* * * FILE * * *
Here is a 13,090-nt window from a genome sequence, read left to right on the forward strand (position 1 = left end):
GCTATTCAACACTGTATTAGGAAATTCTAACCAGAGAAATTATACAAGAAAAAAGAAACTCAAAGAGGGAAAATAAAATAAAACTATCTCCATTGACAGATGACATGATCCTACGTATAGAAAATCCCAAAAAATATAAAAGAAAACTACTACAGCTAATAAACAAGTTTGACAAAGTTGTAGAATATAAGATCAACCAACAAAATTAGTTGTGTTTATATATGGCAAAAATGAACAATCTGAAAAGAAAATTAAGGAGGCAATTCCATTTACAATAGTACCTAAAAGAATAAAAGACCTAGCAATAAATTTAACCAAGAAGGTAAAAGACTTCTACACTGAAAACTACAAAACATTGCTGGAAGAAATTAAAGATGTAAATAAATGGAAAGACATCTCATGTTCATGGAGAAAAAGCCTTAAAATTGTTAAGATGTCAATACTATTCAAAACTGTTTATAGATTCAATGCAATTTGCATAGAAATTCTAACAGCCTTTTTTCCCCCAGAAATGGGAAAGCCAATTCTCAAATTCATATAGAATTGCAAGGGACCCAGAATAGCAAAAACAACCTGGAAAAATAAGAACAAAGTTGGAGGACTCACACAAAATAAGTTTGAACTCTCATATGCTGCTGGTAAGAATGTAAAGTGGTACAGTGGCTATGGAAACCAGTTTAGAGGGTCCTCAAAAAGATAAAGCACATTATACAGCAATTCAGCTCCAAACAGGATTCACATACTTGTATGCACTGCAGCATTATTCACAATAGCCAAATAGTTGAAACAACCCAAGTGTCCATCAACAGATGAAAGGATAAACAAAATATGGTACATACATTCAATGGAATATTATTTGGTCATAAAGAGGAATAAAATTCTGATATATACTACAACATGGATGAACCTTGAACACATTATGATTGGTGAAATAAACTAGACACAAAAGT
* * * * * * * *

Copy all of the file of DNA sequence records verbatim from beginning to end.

Here is a 13,090-nt window from a genome sequence, read left to right on the forward strand (position 1 = left end):
GCTATTCAACACTGTATTAGGAAATTCTAACCAGAGAAATTATACAAGAAAAAAGAAACTCAAAGAGGGAAAATAAAATAAAACTATCTCCATTGACAGATGACATGATCCTACGTATAGAAAATCCCAAAAAATATAAAAGAAAACTACTACAGCTAATAAACAAGTTTGACAAAGTTGTAGAATATAAGATCAACCAACAAAATTAGTTGTGTTTATATATGGCAAAAATGAACAATCTGAAAAGAAAATTAAGGAGGCAATTCCATTTACAATAGTACCTAAAAGAATAAAAGACCTAGCAATAAATTTAACCAAGAAGGTAAAAGACTTCTACACTGAAAACTACAAAACATTGCTGGAAGAAATTAAAGATGTAAATAAATGGAAAGACATCTCATGTTCATGGAGAAAAAGCCTTAAAATTGTTAAGATGTCAATACTATTCAAAACTGTTTATAGATTCAATGCAATTTGCATAGAAATTCTAACAGCCTTTTTTCCCCCAGAAATGGGAAAGCCAATTCTCAAATTCATATAGAATTGCAAGGGACCCAGAATAGCAAAAACAACCTGGAAAAATAAGAACAAAGTTGGAGGACTCACACAAAATAAGTTTGAACTCTCATATGCTGCTGGTAAGAATGTAAAGTGGTACAGTGGCTATGGAAACCAGTTTAGAGGGTCCTCAAAAAGATAAAGCACATTATACAGCAATTCAGCTCCAAACAGGATTCACATACTTGTATGCACTGCAGCATTATTCACAATAGCCAAATAGTTGAAACAACCCAAGTGTCCATCAACAGATGAAAGGATAAACAAAATATGGTACATACATTCAATGGAATATTATTTGGTCATAAAGAGGAATAAAATTCTGATATATACTACAACATGGATGAACCTTGAACACATTATGATTGGTGAAATAAACTAGACACAAAAGT